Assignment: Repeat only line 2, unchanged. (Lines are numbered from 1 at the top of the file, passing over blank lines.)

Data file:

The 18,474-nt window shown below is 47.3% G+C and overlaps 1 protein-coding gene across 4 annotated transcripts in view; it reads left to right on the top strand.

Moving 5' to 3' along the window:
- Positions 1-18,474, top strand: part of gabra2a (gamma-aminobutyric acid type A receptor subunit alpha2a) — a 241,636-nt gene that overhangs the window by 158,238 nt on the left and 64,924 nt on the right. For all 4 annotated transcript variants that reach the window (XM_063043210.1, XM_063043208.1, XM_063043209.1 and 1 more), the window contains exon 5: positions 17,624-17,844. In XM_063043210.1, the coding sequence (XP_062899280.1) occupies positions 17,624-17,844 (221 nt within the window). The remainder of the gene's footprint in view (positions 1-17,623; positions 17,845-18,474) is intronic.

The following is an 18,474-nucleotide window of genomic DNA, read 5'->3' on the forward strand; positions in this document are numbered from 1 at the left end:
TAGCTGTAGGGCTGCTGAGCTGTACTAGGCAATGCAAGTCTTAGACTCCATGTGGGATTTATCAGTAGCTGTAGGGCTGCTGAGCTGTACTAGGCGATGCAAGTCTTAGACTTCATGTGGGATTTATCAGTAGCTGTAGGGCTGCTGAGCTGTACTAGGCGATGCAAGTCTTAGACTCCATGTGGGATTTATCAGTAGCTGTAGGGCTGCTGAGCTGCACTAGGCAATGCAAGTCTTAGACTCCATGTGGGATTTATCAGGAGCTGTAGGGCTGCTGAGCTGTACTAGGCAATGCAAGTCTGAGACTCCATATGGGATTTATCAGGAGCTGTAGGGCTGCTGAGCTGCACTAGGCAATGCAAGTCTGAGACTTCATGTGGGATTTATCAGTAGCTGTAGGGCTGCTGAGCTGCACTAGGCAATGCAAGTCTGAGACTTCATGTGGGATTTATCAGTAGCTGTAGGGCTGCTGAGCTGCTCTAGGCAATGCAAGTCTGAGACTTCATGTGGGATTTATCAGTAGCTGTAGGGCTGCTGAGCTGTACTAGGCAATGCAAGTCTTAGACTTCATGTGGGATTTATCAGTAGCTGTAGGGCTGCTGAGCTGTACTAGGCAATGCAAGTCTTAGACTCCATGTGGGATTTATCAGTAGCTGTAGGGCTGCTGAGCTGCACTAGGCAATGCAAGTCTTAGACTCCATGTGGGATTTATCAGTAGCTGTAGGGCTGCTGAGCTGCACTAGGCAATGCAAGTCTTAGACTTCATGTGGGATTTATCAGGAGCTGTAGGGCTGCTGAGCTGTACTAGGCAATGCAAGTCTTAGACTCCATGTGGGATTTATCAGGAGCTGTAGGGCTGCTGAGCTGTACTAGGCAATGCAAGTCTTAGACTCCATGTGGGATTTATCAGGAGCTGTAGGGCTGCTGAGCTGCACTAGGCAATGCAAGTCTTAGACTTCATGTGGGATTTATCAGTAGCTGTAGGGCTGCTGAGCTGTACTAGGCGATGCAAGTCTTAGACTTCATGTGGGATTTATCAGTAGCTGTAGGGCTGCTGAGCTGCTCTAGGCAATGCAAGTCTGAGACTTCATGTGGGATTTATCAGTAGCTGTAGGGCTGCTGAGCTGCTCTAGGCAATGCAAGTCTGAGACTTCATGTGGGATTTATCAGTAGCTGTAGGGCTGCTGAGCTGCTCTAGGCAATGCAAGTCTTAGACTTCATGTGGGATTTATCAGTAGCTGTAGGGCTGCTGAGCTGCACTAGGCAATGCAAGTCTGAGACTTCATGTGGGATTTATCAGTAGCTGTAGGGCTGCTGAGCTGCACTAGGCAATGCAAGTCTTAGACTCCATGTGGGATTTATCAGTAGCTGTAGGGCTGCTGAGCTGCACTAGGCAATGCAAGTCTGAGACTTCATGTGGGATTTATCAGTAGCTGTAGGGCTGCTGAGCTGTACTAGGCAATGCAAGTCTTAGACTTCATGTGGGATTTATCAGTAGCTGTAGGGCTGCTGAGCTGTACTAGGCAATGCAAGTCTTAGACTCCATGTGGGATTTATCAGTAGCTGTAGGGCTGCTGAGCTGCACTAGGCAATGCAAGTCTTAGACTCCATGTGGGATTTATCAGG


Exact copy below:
Moving 5' to 3' along the window: